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    According to your utility's water quality report (available at https://www.calwater.com/wq/ccr/2011...rtDistrict=las) your hardness is about 328.42ppm, or 19.2gpg. If you also know the amount of water your household uses, the experts here can tell you what size water softener you might need, as well as other conditioning which might be desirable. I'm no expert, but I would dump the 13-year-old Kenmore for something more modern. I think California has some requirements for softeners that you'll need to watch out for as well, but again, there are some experts here who know about things like that. If you're at all handy, you could probably install and maintain your own system. If not, find a local dealer you're comfortable with. As for in our out of the garage, that may be a local homeowners' beautification issue, but I don't think there's a technical reason, unless you're in a microclimate that has to contend with freeze events.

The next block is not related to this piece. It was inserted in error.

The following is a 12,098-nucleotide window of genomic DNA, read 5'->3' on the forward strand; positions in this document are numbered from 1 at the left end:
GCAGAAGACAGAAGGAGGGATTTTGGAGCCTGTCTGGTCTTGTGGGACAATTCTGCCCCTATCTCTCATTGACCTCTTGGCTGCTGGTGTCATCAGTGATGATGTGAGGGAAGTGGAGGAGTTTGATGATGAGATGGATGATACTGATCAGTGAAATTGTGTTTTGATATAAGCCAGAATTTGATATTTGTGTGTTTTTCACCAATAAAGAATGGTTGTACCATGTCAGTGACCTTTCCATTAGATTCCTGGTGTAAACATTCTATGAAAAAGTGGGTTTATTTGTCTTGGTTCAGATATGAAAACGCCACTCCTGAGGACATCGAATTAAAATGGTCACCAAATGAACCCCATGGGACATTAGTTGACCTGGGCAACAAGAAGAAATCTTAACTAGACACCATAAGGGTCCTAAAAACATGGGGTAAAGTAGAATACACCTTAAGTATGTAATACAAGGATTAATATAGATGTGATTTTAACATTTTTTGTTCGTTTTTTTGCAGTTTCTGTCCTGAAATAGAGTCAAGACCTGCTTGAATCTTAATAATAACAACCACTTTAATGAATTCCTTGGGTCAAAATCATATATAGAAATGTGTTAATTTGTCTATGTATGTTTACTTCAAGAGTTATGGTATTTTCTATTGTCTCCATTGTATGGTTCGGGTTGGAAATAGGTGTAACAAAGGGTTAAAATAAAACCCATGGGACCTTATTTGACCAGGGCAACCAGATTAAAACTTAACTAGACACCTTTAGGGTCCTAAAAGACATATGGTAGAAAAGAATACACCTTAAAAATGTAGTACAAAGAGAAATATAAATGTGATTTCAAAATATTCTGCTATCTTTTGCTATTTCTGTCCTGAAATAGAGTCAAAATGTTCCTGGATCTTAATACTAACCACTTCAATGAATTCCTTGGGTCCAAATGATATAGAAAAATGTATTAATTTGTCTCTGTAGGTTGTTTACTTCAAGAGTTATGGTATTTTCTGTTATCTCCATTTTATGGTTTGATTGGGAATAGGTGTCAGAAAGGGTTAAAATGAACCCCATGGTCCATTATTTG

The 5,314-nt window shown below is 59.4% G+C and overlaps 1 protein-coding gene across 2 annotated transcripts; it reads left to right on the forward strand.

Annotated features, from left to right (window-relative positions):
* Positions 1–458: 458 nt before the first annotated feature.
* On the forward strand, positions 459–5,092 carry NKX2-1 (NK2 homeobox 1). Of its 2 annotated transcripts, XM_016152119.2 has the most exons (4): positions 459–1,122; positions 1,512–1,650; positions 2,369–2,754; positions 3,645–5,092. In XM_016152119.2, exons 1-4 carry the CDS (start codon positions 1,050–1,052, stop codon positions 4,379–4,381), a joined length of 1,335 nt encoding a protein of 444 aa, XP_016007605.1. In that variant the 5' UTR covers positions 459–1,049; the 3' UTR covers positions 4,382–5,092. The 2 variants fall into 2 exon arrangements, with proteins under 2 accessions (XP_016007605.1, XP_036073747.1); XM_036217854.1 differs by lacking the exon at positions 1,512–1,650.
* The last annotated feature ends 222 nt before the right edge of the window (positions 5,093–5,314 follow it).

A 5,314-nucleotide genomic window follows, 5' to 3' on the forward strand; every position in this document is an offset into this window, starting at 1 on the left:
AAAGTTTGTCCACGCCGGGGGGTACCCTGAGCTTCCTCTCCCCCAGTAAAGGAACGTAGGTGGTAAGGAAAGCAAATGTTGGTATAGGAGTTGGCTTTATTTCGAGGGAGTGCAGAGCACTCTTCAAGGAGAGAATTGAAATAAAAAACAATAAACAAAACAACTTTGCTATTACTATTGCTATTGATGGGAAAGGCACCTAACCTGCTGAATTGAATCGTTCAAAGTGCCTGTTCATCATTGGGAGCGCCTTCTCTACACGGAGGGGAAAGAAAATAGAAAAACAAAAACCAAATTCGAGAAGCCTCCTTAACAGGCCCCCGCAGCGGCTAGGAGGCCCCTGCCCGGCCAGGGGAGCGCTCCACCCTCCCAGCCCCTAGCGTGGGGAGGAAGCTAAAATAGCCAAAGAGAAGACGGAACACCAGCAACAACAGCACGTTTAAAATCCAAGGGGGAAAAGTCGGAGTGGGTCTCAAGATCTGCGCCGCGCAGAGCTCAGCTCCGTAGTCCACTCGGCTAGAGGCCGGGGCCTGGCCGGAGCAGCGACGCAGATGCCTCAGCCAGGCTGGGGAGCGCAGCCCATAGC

Here's a link to a basic softener sizing tool (http://www.qualitywaterassociates.co...izingchart.htm), but you're better off giving all your basic data (water quality and water use) to an expert who can take everything into account.
    Last edited by Mikey; 02-06-2013 at 05:16 AM. Reason: Added link to Gary's softener sizing page

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    DIY Junior Member Tiger Mom's Avatar
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    Thanks. Pipes are 3/4", 2 adults and 2 kids, 2.5 bathrooms and we do a lot of laundry (because of the kids).

    Any thoughts on the standard resin or vortech resin tanks that come with the fleck units?

    Sorry for the basic question but what are the differences between the different fleck valves?